Should you Take the Rebate or Low Interest Finance Deal?

When low advertised interest rates yield a higher cost of borrowing than traditional bank rates.

In most cases dealers use their manufacturer's financial institutions to finance new cars. General Motors has set up GMAC and Chrysler has formed Chrysler Credit, for example.

Rebate Vs Low Interest Loan:

Vehicle Sales Price:
$
Sales Tax (by state): %
+ $
Title and Registration:
+ $
Cash Down Payment:
- $
My Trade-In Value:
- $
Amount Owed on My Trade-In:
+ $
Financing
Market Finance Rate (APR): %
Loan Term (months):
Decision: Low APR
Low APR (True Market Value finance rate will be displayed if no Low APR incentive available): %
Total Loan Amount:
$
Monthly Payment Using Special Dealer Rate:
$
Decision: Customer Cash Back
Customer Cash Rebate: $
Total Loan Amount:
$
Monthly Payment Using Special Dealer Rate:
$

These institutions are responsible for generating all the low interest ads you see on television or in the newspaper. You have probably seen these ads; they usually state interest rates such as 0 percent or 0.9 percent for 48 months on select vehicles, and then have a lot of small print you cannot read at the end of the ad.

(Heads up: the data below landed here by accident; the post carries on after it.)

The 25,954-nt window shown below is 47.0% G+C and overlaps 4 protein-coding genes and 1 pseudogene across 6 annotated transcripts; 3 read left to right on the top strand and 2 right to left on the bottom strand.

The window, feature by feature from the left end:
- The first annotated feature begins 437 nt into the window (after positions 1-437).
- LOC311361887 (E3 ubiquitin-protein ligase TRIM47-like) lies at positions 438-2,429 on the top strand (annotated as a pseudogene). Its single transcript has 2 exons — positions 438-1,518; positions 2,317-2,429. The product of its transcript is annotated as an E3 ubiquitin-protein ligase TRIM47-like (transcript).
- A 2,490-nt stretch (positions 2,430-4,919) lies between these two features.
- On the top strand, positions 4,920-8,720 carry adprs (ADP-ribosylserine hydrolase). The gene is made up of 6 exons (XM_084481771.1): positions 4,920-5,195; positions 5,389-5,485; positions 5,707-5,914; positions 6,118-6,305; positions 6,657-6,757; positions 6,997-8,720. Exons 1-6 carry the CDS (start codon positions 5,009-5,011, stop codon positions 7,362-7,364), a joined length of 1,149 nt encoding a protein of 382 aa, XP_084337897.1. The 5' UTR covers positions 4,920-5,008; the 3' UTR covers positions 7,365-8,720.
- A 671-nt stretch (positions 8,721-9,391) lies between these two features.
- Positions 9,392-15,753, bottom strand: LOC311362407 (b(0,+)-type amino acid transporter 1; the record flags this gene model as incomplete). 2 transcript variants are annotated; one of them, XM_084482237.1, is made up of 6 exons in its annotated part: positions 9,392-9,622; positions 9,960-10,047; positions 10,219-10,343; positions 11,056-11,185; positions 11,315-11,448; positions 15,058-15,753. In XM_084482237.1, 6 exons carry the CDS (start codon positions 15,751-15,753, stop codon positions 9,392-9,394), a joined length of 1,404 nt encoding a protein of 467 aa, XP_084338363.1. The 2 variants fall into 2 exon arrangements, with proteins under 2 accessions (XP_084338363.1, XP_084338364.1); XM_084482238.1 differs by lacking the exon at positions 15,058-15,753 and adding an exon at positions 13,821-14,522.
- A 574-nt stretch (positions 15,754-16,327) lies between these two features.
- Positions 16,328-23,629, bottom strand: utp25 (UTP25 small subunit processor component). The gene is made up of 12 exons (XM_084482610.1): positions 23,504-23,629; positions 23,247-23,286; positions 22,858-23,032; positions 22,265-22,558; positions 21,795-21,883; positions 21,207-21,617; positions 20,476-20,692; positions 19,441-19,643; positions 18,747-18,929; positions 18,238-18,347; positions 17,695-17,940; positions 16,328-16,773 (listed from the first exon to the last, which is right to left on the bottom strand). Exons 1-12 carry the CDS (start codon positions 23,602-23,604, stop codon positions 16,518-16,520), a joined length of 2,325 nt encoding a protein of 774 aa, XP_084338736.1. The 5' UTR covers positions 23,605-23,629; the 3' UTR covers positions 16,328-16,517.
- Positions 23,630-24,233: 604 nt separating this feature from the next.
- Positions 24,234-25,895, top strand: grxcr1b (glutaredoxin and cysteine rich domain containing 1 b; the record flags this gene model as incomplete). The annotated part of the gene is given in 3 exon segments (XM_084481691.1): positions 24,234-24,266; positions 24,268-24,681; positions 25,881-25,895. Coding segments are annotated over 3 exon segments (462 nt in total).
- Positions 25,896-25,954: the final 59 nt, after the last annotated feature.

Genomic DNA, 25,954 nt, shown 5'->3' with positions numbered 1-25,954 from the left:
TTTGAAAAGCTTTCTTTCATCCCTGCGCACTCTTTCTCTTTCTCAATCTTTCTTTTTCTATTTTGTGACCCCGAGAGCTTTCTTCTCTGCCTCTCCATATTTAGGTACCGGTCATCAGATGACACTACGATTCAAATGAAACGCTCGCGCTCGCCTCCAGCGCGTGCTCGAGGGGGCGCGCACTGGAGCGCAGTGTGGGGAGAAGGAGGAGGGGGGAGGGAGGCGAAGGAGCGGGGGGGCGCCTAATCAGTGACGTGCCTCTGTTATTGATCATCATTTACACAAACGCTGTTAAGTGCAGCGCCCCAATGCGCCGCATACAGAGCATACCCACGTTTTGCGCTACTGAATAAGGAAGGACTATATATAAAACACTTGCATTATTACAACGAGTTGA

If you can read the small print, you usually see a low rate advertised or cash back. For example, you will see 0.0% or $1500 cash back on all select models. This means that you have two choices. You can opt to go with the low interest rate, or you will get a discount or cash back of $1500 if you finance yourself or pay cash. In any case, you do not get both! This section covers this type of financing and reveals the pros and cons of using manufacturer financing.